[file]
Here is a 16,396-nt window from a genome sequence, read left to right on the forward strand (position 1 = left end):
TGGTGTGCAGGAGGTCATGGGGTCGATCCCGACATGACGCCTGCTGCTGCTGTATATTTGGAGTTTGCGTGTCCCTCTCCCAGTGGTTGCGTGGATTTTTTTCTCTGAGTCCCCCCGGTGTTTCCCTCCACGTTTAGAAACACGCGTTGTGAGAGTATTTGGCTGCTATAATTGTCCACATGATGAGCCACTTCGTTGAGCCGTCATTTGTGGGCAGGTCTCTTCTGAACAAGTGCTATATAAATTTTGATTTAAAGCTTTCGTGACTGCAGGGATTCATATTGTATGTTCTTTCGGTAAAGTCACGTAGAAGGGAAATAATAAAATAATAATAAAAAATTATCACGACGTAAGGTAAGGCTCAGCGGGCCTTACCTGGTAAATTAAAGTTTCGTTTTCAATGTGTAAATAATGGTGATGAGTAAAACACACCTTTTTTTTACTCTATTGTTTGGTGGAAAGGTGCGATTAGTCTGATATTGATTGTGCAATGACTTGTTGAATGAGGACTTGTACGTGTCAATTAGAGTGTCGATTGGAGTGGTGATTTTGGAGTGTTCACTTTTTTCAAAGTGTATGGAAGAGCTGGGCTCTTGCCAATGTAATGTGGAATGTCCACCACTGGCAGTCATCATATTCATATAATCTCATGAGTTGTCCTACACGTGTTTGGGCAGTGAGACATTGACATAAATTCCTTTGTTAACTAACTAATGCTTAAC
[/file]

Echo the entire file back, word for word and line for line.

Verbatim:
Here is a 16,396-nt window from a genome sequence, read left to right on the forward strand (position 1 = left end):
TGGTGTGCAGGAGGTCATGGGGTCGATCCCGACATGACGCCTGCTGCTGCTGTATATTTGGAGTTTGCGTGTCCCTCTCCCAGTGGTTGCGTGGATTTTTTTCTCTGAGTCCCCCCGGTGTTTCCCTCCACGTTTAGAAACACGCGTTGTGAGAGTATTTGGCTGCTATAATTGTCCACATGATGAGCCACTTCGTTGAGCCGTCATTTGTGGGCAGGTCTCTTCTGAACAAGTGCTATATAAATTTTGATTTAAAGCTTTCGTGACTGCAGGGATTCATATTGTATGTTCTTTCGGTAAAGTCACGTAGAAGGGAAATAATAAAATAATAATAAAAAATTATCACGACGTAAGGTAAGGCTCAGCGGGCCTTACCTGGTAAATTAAAGTTTCGTTTTCAATGTGTAAATAATGGTGATGAGTAAAACACACCTTTTTTTTACTCTATTGTTTGGTGGAAAGGTGCGATTAGTCTGATATTGATTGTGCAATGACTTGTTGAATGAGGACTTGTACGTGTCAATTAGAGTGTCGATTGGAGTGGTGATTTTGGAGTGTTCACTTTTTTCAAAGTGTATGGAAGAGCTGGGCTCTTGCCAATGTAATGTGGAATGTCCACCACTGGCAGTCATCATATTCATATAATCTCATGAGTTGTCCTACACGTGTTTGGGCAGTGAGACATTGACATAAATTCCTTTGTTAACTAACTAATGCTTAAC